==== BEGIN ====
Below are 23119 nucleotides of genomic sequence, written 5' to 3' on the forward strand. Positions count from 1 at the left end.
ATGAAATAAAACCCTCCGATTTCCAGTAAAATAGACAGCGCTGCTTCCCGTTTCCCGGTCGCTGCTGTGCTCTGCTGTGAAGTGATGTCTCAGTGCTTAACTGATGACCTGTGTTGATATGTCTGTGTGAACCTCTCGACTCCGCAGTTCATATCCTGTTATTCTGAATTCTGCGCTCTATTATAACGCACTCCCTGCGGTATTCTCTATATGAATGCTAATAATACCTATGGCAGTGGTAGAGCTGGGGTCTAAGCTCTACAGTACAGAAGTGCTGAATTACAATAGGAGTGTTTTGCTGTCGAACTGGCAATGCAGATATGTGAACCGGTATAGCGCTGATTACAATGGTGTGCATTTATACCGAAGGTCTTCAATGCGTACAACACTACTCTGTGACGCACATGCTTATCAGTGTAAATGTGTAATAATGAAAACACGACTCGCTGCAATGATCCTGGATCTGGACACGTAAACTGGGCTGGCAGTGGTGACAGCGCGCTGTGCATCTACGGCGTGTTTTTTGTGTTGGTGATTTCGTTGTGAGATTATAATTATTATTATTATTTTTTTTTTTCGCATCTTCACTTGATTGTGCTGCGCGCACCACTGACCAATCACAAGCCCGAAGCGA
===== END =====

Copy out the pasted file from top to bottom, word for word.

Below are 23119 nucleotides of genomic sequence, written 5' to 3' on the forward strand. Positions count from 1 at the left end.
ATGAAATAAAACCCTCCGATTTCCAGTAAAATAGACAGCGCTGCTTCCCGTTTCCCGGTCGCTGCTGTGCTCTGCTGTGAAGTGATGTCTCAGTGCTTAACTGATGACCTGTGTTGATATGTCTGTGTGAACCTCTCGACTCCGCAGTTCATATCCTGTTATTCTGAATTCTGCGCTCTATTATAACGCACTCCCTGCGGTATTCTCTATATGAATGCTAATAATACCTATGGCAGTGGTAGAGCTGGGGTCTAAGCTCTACAGTACAGAAGTGCTGAATTACAATAGGAGTGTTTTGCTGTCGAACTGGCAATGCAGATATGTGAACCGGTATAGCGCTGATTACAATGGTGTGCATTTATACCGAAGGTCTTCAATGCGTACAACACTACTCTGTGACGCACATGCTTATCAGTGTAAATGTGTAATAATGAAAACACGACTCGCTGCAATGATCCTGGATCTGGACACGTAAACTGGGCTGGCAGTGGTGACAGCGCGCTGTGCATCTACGGCGTGTTTTTTGTGTTGGTGATTTCGTTGTGAGATTATAATTATTATTATTATTTTTTTTTTTCGCATCTTCACTTGATTGTGCTGCGCGCACCACTGACCAATCACAAGCCCGAAGCGA